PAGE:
There is a civil case in Circuit Court in Maryland.

The plaintiff in the case has some video that they would like to introduce as a trial exhibit.

The video in question was recorded by the plaintiff inside a bathroom in a private home with other family members present in the bathroom. The defendant (and others) are shown in the video. The defendant clearly knew that that plaintiff was recording them. However the defendant never gave consent.

The defendant's counsel objected to admission of the exhibit on grounds that the defendant never gave consent and it is a violation of the Maryland Wiretap Act. The trial has been continued and during the interval, the judge said they would research the legality of it.

What is the correct/lawful ruling? Someone told me that the WireTap act only covers audio recording, so at a minimum the muted video will be admissable. Is that correct?

  • What about the other 49 and a half states?
    – Mazura
    Commented Sep 29, 2023 at 3:56
  • @Mazura, standard practice on Law.SE is that answers for other jurisdictions (other US states and other countries) are useful and encouraged, if they are clearly labelled as such. Commented Sep 29, 2023 at 8:36

1 Answer 1


Short Answer

Is non-consented video recording admissable evidence in a civil trial in Maryland?


Long Answer

I am assuming t hat the person who took the video was not a law enforcement officer and was not acting in concert with a law enforcement agency. This assumption isn't strictly necessary to resolve the question, but it makes the analysis simpler and seems to be implied in the question.

Federal Law

The U.S. Constitution does not require the exclusion of evidence obtained illegally by a private person independently of law enforcement, and does not require the exclusion of evidence obtained illegally in a civil lawsuit.

There is also no federal law which prohibits videotaping someone with their knowledge but not their consent.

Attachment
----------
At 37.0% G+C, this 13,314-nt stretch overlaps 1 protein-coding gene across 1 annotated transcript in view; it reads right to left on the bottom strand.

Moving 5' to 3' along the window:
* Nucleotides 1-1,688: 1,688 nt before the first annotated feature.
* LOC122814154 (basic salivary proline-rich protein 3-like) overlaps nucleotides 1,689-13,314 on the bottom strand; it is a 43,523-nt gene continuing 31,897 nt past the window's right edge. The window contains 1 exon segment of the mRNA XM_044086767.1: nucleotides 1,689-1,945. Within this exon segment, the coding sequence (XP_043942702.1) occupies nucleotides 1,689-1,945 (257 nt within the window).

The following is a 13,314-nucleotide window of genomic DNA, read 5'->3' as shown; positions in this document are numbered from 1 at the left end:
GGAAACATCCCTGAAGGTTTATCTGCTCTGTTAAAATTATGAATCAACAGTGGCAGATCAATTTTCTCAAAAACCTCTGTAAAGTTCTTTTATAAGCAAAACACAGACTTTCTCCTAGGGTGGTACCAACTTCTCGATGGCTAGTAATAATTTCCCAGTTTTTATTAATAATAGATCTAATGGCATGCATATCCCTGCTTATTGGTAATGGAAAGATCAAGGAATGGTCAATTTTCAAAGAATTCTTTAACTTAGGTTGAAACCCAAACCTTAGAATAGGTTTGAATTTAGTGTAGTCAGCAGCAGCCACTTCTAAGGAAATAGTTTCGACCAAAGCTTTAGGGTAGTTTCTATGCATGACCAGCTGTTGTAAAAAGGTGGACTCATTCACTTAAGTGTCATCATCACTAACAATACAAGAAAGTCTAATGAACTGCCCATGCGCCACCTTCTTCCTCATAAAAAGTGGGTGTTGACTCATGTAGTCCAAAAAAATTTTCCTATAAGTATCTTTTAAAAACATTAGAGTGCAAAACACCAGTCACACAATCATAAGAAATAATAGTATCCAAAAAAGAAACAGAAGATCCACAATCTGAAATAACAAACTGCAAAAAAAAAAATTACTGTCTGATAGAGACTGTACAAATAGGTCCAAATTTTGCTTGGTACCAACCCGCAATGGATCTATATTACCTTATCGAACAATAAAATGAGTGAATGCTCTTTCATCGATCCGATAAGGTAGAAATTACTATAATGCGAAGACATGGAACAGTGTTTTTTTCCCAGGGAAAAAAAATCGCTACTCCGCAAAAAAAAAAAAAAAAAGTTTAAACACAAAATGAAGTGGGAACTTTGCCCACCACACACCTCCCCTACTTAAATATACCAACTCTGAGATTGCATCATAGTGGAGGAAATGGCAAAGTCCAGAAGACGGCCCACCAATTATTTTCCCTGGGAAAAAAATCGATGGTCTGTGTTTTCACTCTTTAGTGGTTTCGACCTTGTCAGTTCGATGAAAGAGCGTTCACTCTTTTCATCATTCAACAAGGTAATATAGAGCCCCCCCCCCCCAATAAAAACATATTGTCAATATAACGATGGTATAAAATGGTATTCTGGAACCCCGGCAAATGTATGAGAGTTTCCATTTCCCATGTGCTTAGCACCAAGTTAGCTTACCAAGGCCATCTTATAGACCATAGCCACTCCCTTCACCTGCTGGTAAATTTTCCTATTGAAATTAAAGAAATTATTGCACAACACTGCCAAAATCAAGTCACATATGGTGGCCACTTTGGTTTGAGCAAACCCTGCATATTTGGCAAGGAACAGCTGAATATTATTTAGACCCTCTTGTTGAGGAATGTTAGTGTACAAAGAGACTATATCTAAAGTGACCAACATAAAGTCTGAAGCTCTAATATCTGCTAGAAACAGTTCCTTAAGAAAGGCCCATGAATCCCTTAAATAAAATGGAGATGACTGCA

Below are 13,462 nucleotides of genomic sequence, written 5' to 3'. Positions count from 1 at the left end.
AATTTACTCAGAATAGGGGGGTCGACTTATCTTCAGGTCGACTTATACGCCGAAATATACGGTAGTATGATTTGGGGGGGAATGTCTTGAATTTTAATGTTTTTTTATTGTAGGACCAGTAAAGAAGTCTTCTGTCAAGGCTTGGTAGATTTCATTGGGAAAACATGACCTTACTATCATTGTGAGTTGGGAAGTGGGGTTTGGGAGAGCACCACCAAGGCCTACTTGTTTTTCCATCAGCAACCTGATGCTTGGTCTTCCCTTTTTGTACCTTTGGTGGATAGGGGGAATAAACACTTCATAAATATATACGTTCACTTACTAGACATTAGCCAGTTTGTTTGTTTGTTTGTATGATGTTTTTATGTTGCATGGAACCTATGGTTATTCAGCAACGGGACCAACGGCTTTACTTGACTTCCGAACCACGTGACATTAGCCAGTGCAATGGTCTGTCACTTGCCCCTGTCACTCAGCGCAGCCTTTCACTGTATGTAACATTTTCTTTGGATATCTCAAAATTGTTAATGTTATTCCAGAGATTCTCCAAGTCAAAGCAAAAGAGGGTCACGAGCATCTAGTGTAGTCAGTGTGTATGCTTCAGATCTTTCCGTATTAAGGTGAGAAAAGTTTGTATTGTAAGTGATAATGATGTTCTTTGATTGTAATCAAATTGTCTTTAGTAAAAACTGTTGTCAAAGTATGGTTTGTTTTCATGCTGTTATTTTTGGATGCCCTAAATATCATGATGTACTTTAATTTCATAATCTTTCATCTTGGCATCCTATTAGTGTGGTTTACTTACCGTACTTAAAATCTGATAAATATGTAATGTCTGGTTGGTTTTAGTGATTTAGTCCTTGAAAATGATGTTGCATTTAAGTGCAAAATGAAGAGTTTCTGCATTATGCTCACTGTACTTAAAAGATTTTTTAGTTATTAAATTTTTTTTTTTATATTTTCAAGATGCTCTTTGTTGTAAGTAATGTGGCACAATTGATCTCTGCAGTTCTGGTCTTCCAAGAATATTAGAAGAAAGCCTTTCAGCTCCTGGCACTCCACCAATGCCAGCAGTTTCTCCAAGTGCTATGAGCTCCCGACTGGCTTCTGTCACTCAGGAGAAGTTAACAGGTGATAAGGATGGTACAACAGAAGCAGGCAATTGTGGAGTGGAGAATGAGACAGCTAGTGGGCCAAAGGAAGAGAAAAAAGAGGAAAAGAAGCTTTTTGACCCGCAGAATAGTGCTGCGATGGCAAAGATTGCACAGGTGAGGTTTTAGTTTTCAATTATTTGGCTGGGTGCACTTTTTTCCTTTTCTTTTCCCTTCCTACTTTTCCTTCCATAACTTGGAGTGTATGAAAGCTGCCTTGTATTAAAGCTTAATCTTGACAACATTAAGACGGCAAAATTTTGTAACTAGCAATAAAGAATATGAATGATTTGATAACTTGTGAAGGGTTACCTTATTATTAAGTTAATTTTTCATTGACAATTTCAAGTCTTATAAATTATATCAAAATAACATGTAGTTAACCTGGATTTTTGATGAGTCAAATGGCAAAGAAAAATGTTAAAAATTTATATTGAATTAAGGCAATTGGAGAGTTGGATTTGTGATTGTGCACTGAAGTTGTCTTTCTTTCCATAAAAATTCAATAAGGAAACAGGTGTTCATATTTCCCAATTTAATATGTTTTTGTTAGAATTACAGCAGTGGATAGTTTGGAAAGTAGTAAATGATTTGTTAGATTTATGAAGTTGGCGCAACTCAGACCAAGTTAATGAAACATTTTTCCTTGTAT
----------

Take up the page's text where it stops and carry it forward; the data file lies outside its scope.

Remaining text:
So, the resolution of the question is purely a question of Maryland state law.

Maryland Law

The Maryland Wiretap Act prohibits the use of material obtained in violation of the act in any court proceeding.

So, it is necessary to determine if the video recording was in violation of the Maryland Wiretap Act to determine if it is admissible.

The Maryland Wiretap Act makes it illegal in some circumstances to intercept an electronic communication and also makes it illegal to having a law enforcement officer use a hidden recording device to record a conversation in some circumstances. Taking a video of someone who knows that they are being videotaped, is not a violation of either of these provision of the Maryland Wiretap Act, without regard to consent.

So, illegality is not a bar to the admissibility of the evidence, unless some other Maryland law not mentioned in the question prohibits taking video of someone openly, but without their consent (which seems unlikely). If it wasn't illegal to take the video, then it can't be excluded from evidence on the grounds of illegality.


Therefore, if the plaintiff can show that the video is authentic and that the material in the video is relevant to the disputed issues of fact that are at issue in the case, the evidence should be admissible.

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